Conclusion: Multiple sclerosis patients' willingness to participate in a randomized trial is mainly related to both altruistic and individual considerations, as well as to a greater chance of specialist/improved care. More effective information flow and an effective, long-standing patient-physician relationship may improve recruitment overall.
Methods: This is a single-center, observational study involving 352 consecutive outpatients followed at one site in Italy. Patients completed the Enrollment Problems Questionnaire and Beck Depression Inventory.
Background: Recruiting patients for randomized clinical trials is still extremely difficult. While there has been much research in oncology patients, no previous studies have consistently addressed specific factors affecting the willingness to enroll in multiple sclerosis trials from the patient's perspective. To this end, we conducted an exploratory study to assess the related factors and to find ways to improve recruitment.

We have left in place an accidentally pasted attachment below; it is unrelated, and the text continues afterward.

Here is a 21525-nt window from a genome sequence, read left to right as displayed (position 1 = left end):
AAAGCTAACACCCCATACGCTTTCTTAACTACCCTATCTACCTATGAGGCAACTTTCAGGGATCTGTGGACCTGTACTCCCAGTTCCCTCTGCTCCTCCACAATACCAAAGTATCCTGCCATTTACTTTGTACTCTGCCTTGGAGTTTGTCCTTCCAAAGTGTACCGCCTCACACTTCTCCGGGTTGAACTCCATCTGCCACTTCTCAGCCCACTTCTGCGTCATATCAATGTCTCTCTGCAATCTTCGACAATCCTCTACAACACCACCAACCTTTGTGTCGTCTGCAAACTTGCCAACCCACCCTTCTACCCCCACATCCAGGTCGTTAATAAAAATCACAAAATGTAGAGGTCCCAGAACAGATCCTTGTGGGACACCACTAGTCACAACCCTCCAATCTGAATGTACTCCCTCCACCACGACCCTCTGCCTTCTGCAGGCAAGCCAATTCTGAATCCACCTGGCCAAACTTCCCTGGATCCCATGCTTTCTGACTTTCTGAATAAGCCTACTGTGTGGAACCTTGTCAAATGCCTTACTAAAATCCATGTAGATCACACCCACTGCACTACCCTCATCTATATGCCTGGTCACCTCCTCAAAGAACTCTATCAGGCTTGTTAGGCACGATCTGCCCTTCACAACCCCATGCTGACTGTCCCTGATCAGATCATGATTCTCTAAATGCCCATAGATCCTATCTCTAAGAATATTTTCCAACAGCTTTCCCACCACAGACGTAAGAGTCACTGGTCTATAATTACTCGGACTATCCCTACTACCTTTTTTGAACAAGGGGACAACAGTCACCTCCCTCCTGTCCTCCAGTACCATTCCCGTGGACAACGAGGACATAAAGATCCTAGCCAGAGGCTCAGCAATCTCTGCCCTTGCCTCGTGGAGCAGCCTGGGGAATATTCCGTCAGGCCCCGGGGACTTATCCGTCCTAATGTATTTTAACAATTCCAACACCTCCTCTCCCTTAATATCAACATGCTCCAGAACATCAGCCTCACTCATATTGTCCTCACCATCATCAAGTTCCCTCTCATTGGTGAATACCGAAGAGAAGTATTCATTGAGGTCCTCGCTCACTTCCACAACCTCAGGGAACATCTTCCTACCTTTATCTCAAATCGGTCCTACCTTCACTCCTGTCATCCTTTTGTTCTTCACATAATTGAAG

Results: Over 50% of the patients would consider participating in a randomized trial. Willing patients are frequently older, with no children, have a diagnosis of secondary progressive multiple sclerosis, and have already participated in clinical trials. Patients' choices were positively influenced by expectations of having (a) a greater chance of cure, (b) an unavailable drug, (c) a specialist's care, and (d) the chance to contribute to medical research. Willingness was significantly increased by the use of optimistic language and practical/psychological assistance during the decision-making process.
- Multiple sclerosis
- Observational study
- Randomized clinical trial
ASJC Scopus subject areas